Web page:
• Vladimir Ion Proca
As people who put ideas into action, engineers play an important role in the world and in our society. They maintain our present and design our future and are central to the process of moving towards what has come to be called sustainability. A crucial aspect in this regard is education, as Engineering Education for Sustainable Development (EESD) prepares today’s students as the practitioners of tomorrow. Along with the growing complexity of what sustainability entails, so does the need to incorporate more of its aspects within the education of engineering students.
This paper takes a look at how different interpretations of sustainability influence the general trends within EESD and proposes an expansion towards incorporating more cultural aspects in EESD. This stems from the basic contention that Universities should teach engineering students the importance of social responsibility of their unique profession, a knowledge that expands from a traditional academic training.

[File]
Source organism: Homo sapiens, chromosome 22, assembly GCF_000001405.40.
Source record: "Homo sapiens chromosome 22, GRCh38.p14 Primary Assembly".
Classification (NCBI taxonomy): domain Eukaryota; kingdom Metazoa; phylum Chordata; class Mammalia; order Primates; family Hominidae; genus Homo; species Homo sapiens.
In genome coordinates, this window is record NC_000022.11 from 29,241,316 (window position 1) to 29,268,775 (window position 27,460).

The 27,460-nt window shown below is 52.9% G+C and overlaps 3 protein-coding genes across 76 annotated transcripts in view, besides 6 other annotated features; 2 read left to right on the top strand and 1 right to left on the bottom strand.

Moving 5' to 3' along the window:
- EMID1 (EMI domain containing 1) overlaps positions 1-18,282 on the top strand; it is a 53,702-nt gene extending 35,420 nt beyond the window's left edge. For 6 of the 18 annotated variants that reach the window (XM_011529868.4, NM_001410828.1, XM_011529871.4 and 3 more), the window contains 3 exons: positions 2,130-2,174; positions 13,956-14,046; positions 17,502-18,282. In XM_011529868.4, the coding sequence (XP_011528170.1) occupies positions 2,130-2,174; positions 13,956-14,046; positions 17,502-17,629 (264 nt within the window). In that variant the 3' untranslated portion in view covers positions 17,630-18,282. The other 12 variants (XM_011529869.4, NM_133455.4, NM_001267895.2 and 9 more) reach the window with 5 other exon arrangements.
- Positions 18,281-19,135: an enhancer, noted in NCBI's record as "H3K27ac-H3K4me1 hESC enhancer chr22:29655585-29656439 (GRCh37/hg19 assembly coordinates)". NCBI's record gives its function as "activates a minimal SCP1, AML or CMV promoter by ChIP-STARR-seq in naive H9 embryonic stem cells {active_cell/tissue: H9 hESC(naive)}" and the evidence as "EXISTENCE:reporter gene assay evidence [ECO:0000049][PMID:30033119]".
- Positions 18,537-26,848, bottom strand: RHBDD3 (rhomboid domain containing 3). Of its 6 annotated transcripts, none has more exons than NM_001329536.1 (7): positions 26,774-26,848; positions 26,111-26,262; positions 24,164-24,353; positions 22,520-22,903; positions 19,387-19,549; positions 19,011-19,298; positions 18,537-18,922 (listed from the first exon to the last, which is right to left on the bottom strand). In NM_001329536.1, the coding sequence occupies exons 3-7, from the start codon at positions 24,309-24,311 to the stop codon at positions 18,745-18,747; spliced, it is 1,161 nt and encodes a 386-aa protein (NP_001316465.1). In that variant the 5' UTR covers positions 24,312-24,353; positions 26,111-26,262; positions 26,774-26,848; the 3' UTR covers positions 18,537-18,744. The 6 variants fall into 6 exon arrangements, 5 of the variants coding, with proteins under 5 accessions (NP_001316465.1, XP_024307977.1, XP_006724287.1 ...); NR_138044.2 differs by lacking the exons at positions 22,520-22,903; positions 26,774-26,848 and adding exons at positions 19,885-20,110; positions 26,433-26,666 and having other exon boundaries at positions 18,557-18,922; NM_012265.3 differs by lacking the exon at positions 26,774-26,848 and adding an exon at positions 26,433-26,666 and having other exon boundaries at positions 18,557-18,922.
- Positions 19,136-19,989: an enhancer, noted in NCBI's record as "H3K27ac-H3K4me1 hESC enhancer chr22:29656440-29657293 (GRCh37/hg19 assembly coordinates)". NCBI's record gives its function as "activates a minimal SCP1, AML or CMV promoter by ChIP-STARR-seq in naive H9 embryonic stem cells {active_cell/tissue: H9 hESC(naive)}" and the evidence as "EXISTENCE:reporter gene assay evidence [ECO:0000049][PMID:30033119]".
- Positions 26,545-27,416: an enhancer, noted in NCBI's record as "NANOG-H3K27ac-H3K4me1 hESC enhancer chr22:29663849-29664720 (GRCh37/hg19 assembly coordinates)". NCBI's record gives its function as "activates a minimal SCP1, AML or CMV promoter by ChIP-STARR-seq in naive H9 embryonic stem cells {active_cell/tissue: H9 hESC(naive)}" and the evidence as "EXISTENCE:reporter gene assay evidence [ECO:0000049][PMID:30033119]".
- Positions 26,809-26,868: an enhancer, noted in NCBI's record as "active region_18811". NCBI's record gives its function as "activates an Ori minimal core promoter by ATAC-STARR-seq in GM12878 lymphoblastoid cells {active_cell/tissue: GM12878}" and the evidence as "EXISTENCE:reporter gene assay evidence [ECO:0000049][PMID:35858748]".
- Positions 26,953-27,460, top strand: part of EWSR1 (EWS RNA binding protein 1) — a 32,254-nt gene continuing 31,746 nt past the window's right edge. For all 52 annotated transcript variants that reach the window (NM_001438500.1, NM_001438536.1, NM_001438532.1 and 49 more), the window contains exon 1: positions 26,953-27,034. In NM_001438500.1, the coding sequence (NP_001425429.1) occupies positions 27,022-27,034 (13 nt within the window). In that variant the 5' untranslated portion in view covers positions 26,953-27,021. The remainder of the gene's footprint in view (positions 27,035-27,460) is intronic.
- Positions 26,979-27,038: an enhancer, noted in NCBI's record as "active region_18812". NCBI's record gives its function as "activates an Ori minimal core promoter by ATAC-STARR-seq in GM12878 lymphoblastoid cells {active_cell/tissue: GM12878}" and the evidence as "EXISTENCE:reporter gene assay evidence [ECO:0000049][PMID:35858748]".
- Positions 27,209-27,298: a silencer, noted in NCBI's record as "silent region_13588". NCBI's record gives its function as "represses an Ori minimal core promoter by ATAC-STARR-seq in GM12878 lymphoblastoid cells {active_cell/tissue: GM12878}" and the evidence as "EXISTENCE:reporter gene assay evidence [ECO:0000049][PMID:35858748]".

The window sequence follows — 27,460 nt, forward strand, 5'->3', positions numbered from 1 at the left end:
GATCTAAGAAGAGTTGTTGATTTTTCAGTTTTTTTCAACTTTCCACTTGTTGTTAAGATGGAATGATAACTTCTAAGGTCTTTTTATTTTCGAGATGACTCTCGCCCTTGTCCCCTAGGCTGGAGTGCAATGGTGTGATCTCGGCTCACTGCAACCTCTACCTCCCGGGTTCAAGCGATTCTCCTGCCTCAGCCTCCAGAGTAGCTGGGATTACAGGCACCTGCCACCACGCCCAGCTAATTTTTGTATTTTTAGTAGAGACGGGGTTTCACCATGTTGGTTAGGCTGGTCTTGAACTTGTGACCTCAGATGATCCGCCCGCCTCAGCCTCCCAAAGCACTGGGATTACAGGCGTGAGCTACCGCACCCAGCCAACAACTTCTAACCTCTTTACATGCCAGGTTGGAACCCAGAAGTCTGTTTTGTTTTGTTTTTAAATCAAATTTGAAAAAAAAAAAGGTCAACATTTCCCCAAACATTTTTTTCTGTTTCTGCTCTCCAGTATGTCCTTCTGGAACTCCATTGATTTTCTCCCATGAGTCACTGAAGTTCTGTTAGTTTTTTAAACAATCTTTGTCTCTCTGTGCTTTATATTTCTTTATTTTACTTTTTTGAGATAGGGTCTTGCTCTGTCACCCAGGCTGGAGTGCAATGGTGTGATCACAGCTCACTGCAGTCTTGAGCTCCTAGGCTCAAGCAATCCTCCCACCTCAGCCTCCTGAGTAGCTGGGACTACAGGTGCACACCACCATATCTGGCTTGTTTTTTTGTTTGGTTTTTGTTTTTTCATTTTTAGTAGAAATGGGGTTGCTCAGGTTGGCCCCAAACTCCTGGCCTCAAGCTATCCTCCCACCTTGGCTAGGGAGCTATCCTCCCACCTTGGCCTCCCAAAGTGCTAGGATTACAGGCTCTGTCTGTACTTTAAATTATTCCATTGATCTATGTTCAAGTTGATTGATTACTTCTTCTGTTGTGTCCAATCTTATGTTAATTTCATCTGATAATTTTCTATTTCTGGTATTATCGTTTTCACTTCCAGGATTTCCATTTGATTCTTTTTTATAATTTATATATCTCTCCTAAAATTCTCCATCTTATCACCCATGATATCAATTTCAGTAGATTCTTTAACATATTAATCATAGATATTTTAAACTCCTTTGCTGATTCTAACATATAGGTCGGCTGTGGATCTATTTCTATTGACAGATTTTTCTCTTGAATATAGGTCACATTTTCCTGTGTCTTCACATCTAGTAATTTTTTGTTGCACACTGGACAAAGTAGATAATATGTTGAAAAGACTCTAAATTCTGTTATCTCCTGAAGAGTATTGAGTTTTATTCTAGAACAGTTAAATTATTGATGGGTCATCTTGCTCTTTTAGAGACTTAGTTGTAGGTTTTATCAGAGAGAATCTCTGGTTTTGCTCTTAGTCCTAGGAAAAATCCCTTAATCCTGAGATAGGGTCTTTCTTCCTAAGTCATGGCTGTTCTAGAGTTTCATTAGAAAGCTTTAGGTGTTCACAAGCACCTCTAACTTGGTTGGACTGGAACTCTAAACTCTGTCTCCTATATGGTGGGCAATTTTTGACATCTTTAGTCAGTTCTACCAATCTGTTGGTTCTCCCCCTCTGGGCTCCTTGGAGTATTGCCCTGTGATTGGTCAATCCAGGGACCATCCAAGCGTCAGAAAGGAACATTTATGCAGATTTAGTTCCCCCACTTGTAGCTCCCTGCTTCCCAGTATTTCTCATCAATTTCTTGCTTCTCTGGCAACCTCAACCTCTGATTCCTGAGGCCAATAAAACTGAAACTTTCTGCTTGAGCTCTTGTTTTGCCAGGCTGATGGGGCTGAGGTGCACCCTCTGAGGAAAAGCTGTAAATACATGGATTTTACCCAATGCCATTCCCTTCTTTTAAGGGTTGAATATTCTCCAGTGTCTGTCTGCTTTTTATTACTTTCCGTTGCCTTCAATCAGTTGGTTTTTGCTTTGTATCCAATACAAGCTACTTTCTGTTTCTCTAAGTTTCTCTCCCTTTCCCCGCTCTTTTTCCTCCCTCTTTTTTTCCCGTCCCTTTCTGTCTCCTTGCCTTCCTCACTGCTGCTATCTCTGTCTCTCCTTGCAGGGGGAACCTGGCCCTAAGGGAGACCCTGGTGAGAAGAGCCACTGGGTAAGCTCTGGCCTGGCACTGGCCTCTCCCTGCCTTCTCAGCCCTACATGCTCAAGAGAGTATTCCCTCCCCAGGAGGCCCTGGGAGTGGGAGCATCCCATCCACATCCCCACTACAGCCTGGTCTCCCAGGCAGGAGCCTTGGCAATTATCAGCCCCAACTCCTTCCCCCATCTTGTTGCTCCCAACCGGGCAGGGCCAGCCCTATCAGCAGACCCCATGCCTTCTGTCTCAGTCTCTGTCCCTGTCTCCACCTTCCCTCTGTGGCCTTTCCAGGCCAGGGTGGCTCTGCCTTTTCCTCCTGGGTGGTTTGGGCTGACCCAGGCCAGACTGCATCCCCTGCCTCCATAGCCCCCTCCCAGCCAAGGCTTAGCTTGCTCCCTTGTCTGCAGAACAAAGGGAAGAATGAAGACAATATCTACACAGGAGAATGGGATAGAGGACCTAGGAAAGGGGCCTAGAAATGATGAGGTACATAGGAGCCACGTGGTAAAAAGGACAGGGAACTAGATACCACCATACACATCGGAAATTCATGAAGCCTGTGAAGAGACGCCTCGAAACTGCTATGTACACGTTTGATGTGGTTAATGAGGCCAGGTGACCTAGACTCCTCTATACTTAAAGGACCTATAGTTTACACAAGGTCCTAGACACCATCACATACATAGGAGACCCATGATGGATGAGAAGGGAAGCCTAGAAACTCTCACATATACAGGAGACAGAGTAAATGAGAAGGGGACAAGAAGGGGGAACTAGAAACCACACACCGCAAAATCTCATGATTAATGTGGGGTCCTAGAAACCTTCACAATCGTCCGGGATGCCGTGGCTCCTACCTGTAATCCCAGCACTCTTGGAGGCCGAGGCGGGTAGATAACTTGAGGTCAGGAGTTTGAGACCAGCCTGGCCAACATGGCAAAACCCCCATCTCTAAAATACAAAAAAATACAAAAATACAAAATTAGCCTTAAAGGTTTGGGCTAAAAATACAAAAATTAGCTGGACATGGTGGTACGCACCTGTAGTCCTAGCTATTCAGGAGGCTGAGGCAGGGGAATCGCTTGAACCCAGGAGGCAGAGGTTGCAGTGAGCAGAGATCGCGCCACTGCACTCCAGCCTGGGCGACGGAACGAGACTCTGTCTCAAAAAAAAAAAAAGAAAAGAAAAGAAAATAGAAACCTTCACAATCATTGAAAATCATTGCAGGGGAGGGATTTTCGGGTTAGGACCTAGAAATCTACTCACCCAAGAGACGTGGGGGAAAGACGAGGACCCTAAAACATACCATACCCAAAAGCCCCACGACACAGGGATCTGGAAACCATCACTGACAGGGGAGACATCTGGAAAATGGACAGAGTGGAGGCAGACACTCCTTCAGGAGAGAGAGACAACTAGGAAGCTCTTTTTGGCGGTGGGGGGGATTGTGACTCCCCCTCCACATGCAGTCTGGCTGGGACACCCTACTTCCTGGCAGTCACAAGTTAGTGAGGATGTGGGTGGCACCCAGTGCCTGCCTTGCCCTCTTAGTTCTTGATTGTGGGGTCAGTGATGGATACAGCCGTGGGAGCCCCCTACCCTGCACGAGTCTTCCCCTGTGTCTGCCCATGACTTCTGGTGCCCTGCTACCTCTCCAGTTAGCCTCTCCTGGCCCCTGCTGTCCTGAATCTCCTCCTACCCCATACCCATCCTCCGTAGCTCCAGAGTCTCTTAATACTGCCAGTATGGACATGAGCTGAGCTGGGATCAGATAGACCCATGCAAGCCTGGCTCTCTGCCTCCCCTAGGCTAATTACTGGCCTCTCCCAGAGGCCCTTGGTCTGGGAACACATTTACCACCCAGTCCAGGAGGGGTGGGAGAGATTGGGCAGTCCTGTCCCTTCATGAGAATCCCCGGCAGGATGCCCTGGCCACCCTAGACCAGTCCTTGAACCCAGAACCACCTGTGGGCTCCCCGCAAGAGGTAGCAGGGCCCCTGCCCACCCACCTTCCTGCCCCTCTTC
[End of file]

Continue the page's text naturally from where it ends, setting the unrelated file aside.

This paper uses the concept of ‘hybrid imagination’ as a way of characterizing what a ‘culturally aware’ engineer can represent, and discusses a range of examples of how some Universities have tried to bring cultural and social aspects of sustainability into their curriculum. In doing so, it identifies the barriers which have kept such initiatives far from mainstream acceptance, but also growing interest in them.
It presents one such initiative that has been taken at Aalborg University in Denmark as part of the outreach phase of a research program on engineering education, Program of Research on Opportunities and Challenges in Engineering Education in Denmark (PROCEED)
Publication date7 Jun 2012
Number of pages43
ID: 63639342